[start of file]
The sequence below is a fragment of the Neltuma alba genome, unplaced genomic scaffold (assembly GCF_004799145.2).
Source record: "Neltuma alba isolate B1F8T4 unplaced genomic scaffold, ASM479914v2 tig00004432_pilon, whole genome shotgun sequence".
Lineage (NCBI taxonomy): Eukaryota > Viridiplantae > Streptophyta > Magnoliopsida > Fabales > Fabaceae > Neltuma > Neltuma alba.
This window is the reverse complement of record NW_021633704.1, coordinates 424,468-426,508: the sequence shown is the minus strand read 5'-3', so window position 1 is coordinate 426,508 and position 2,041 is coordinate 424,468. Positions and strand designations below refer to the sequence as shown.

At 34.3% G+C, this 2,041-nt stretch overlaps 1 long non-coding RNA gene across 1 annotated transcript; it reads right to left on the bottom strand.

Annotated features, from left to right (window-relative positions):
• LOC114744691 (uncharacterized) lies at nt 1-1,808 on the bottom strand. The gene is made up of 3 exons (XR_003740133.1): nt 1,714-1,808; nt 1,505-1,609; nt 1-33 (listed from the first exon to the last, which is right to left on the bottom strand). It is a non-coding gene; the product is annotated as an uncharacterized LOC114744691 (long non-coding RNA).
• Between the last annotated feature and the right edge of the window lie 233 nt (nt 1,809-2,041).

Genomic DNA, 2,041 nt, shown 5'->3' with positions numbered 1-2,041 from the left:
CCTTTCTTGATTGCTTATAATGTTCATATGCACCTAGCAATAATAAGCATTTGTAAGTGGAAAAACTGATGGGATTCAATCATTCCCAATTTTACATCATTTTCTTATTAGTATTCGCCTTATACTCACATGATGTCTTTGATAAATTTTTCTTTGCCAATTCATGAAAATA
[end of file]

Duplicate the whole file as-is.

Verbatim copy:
The sequence below is a fragment of the Neltuma alba genome, unplaced genomic scaffold (assembly GCF_004799145.2).
Source record: "Neltuma alba isolate B1F8T4 unplaced genomic scaffold, ASM479914v2 tig00004432_pilon, whole genome shotgun sequence".
Lineage (NCBI taxonomy): Eukaryota > Viridiplantae > Streptophyta > Magnoliopsida > Fabales > Fabaceae > Neltuma > Neltuma alba.
This window is the reverse complement of record NW_021633704.1, coordinates 424,468-426,508: the sequence shown is the minus strand read 5'-3', so window position 1 is coordinate 426,508 and position 2,041 is coordinate 424,468. Positions and strand designations below refer to the sequence as shown.

At 34.3% G+C, this 2,041-nt stretch overlaps 1 long non-coding RNA gene across 1 annotated transcript; it reads right to left on the bottom strand.

Annotated features, from left to right (window-relative positions):
• LOC114744691 (uncharacterized) lies at nt 1-1,808 on the bottom strand. The gene is made up of 3 exons (XR_003740133.1): nt 1,714-1,808; nt 1,505-1,609; nt 1-33 (listed from the first exon to the last, which is right to left on the bottom strand). It is a non-coding gene; the product is annotated as an uncharacterized LOC114744691 (long non-coding RNA).
• Between the last annotated feature and the right edge of the window lie 233 nt (nt 1,809-2,041).

Genomic DNA, 2,041 nt, shown 5'->3' with positions numbered 1-2,041 from the left:
CCTTTCTTGATTGCTTATAATGTTCATATGCACCTAGCAATAATAAGCATTTGTAAGTGGAAAAACTGATGGGATTCAATCATTCCCAATTTTACATCATTTTCTTATTAGTATTCGCCTTATACTCACATGATGTCTTTGATAAATTTTTCTTTGCCAATTCATGAAAATA